To join this seminar virtually: Please request Zoom connection details from headsec [at] stat.ubc.ca.
Time: 11:00am – 11:30am
Speaker: William Laplante, UBC Statistics MSc student
Title: Improving Uncertainty Quantification of Epidemiological Models with Probabilistic Numerics
Abstract: Recent work in Probabilistic Numerics (PN) – a subfield of machine learning that aims to quantify uncertainty arising from intractable numerical computation – has developed a new class of numerical algorithms to solve ordinary differential equations (ODEs) with a latent force. These solvers pose the problem of numerically computing the solution of ODEs as one of statistical inference: each step of numerical integration is a task of prediction with uncertainty. By formulating a state-space model (SSM) with two likelihoods – one to fit the data, and one to ensure state alignment – and by using Kalman filters and smoothers to estimate the states of the SSM, the estimates (with uncertainty) of an ODE's solution and its latent force are obtained in a single, linear complexity pass. In this work, we demonstrate the practicality of these PN methods in epidemiology by fitting data from the COVID-19 pandemic with a compartmental model – a type of epidemiological model that divides a population in compartments and is expressed as ODEs. To facilitate the fitting process, we propose a "fix-all-vary-one" approach to calibrate the model's hyperparameters, and implement the EM algorithm to estimate the likelihood's covariance. From estimates of the compartmental model's states, we retrieve (1) the model's time-varying contact rate (the latent force), (2) an estimate of the time-varying instantaneous reproductive number, and (3) a prediction for daily and cumulative case counts. Overall, we show that the key feature of PN methods, "uncertainty-awareness", can greatly benefit quantitative epidemiologists that make extensive use of differential equations to describe epidemics.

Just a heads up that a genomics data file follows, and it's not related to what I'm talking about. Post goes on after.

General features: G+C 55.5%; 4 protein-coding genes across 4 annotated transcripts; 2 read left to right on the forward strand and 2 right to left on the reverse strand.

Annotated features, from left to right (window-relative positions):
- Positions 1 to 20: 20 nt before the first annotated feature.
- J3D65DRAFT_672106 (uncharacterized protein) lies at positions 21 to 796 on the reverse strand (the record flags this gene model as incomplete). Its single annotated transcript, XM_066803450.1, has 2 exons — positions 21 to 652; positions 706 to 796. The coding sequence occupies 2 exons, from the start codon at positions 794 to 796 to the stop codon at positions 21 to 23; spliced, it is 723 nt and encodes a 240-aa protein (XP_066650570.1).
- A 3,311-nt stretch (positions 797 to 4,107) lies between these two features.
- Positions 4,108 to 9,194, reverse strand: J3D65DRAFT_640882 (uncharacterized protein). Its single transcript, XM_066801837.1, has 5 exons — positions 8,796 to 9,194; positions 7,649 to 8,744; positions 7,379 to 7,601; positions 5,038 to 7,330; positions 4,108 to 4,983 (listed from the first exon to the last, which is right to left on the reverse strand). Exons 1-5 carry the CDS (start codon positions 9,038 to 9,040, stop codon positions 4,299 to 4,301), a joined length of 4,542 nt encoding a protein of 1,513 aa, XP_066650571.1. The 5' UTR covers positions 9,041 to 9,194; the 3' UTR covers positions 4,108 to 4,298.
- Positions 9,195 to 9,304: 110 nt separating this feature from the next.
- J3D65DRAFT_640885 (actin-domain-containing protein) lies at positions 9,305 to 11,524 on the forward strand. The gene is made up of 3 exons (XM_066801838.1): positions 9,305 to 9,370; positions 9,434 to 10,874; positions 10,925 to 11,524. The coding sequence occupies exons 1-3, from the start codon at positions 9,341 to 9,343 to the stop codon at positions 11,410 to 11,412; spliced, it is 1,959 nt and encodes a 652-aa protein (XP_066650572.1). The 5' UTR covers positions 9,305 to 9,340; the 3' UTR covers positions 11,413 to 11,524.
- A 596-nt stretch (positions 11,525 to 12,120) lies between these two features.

Time: 11:30am – 12:00pm
Speaker: Elvis (Zhenglun) Cai, UBC Statistics MSc student
Title: Modeling and Estimating the Effective Reproduction Number
Abstract: The effective Reproduction Number (Rt) of an infectious disease is a latent variable that measures the total number of secondary infections generated by an individual on average. It informs policymakers on the virulence of infectious diseases so that they can decide on the type of non-medical intervention that should be implemented. In this project, we model Rt with penalized Poisson regression using the Renewal Equation and provide a framework that can handle various smoothness assumptions of Rt. The penalty terms that are determined by smoothness assumptions yield a convex, separable, but non-differentiable objective function that is solved with the linearized Alternating Direction Method of Multiplier (ADMM). The corresponding algorithm is implemented in our R package, “RtEstim”, with cross validation. We compare the RMSE/RMAE of the estimated Rt and its corresponding case counts between “RtEstim” and “EpiEstim” – one of the most widely used Rt estimation packages in R – using various synthetic datasets. We find that “RtEstim” has a smaller prediction error than “EpiEstim” on most synthetic datasets.